I am not here this evening to offer anyone gratuitous advice but I did want to place on the record a few observations. In some respects, I come to this debate with a sense of deja vu. It is approaching 12 months since this parliament passed the Wheat Export Marketing Amendment Bill, which fully deregulated Australia's wheat export marketing arrangements. I have been interested to note that some of the same arguments that were used by those opposed to the deregulation of wheat exports a year ago are being used again in this debate. Indeed, those arguments are coming from many of the same organisations and individuals. In my view, those arguments were not supported by facts last year, and they are not supported by facts today.

The debate about foreign investment should not be used as a Trojan horse by those seeking to reverse the strong and obvious benefits that have resulted from the deregulation of wheat export marketing in our country. It was a one-time Prime Minister of Australia, 'Black Jack' McEwen, who said it was up to government 'to discover the basic facts upon which our national economy is founded.' I am all for that. So let's look at the basic facts around grain exports.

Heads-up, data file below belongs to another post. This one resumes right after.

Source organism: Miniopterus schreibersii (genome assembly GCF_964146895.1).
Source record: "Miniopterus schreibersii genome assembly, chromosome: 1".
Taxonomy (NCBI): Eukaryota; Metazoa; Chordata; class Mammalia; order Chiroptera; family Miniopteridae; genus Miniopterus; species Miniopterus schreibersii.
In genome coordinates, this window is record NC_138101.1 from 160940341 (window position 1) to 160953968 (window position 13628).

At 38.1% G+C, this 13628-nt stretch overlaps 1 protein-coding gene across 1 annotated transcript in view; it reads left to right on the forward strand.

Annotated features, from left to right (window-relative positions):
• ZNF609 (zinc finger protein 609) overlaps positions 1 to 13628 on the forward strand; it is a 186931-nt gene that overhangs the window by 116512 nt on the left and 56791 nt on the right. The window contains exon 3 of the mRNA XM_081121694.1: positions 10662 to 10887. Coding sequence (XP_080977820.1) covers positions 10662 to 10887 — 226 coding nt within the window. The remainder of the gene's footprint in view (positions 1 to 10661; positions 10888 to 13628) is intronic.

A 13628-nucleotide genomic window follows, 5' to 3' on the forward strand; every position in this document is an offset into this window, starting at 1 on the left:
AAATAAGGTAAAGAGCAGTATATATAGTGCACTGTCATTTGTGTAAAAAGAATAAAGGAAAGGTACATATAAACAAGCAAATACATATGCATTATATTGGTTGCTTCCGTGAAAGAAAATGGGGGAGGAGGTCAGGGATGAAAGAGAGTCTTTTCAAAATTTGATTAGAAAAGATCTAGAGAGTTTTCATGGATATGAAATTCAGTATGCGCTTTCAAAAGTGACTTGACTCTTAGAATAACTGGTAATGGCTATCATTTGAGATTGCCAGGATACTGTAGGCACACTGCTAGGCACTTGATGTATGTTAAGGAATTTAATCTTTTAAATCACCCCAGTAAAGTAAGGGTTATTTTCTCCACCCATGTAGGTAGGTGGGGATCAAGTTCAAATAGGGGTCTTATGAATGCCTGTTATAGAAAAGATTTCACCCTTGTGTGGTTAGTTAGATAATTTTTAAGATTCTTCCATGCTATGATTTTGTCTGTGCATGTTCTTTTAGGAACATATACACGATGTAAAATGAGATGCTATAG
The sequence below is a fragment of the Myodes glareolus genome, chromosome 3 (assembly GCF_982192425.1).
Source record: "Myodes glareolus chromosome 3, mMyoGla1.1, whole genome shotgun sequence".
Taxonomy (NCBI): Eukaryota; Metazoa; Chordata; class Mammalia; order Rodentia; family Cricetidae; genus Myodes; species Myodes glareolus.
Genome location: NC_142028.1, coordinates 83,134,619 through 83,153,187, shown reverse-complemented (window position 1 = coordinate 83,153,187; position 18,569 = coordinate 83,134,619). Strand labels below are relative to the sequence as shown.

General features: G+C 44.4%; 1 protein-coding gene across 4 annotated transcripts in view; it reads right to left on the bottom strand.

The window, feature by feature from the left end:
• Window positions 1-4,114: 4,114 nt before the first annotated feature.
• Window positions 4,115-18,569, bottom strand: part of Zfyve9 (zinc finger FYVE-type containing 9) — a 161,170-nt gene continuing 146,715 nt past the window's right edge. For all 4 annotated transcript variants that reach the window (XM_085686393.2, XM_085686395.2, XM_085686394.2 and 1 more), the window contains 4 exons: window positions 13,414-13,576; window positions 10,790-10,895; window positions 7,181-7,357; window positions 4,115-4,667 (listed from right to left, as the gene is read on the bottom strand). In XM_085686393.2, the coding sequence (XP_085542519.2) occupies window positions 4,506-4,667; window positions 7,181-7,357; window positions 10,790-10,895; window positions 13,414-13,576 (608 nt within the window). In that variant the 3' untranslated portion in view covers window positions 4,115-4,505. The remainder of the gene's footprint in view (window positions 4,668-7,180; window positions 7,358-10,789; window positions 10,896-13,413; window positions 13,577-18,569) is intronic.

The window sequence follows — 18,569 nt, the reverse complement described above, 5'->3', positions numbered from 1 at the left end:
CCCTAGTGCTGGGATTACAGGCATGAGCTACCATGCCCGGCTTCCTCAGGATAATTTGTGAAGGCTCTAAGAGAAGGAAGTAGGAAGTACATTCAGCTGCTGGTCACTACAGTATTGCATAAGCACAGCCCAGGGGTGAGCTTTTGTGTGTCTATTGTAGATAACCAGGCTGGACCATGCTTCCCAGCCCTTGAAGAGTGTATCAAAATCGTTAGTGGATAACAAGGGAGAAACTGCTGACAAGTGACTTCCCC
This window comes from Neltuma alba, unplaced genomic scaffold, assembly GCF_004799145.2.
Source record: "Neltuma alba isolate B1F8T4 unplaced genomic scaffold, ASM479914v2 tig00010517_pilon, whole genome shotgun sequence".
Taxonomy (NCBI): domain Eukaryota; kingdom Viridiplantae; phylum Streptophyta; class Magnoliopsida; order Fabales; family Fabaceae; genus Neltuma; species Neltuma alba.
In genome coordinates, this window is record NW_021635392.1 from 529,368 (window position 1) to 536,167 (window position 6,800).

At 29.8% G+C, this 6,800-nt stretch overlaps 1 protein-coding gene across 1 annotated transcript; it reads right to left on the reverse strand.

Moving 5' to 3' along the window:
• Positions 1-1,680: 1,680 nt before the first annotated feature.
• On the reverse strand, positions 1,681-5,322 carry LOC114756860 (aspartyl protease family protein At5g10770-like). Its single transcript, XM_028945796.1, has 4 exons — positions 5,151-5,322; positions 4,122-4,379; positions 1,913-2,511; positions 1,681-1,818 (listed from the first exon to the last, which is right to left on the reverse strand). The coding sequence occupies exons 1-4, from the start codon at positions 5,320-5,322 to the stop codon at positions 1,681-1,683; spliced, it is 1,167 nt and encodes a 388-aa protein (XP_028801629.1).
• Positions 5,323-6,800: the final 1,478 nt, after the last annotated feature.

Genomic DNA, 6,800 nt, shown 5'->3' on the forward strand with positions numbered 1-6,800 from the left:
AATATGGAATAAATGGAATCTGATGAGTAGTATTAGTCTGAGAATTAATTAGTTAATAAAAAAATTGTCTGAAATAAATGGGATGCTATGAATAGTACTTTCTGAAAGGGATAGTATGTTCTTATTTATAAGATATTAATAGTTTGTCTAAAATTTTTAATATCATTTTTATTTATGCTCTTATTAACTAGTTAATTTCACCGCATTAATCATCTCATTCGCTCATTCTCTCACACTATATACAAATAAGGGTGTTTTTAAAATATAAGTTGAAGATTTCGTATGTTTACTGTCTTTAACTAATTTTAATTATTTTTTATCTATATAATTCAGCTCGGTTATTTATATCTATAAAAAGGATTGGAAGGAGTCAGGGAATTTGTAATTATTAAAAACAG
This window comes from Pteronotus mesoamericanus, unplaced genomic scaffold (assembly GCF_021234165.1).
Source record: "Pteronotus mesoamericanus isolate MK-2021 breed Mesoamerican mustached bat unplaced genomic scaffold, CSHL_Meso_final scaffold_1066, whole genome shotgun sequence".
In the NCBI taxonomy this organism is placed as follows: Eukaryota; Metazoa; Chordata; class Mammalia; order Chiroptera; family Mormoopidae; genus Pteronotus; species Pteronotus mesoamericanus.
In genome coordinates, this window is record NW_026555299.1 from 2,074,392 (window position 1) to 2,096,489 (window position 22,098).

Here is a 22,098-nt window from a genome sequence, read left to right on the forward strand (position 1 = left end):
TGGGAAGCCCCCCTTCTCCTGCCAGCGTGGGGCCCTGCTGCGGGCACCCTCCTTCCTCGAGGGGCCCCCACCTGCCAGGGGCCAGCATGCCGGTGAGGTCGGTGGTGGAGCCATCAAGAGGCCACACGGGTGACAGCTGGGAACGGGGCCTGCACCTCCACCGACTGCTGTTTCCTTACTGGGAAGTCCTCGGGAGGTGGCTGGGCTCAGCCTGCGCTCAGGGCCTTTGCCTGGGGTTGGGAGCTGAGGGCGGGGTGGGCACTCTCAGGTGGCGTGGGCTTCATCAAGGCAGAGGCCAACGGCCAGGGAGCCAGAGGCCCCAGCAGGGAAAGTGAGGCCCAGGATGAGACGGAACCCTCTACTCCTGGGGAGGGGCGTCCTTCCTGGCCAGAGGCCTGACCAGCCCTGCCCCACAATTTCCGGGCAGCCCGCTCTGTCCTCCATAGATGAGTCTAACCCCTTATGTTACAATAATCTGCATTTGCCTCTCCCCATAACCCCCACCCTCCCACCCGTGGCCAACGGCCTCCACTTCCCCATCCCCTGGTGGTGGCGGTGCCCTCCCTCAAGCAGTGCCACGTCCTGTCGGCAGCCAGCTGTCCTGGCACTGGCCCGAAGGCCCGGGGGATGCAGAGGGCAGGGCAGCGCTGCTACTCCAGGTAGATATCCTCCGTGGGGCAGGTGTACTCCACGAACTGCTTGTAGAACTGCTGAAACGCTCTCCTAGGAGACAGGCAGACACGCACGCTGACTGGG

Opponents claim that this takeover should be opposed on the basis that GrainCorp has a monopoly on the east coast. This is simply wrong. Over 50 per cent of Australia's average east coast crop production bypasses GrainCorp's export supply chain altogether. Five years ago, there was just one export buyer for wheat. Today, there are over 20. Likewise with ports, there are four competing bulk terminals on the east coast, three of which are unregulated, competing with GrainCorp's seven ports, all of which are regulated by the ACCC and thus must provide open access. Indeed, only around 30 per cent of the grain passing through GrainCorps's ports is its own product. The rest is owned by other marketers. Far from a monopoly, competition is thriving.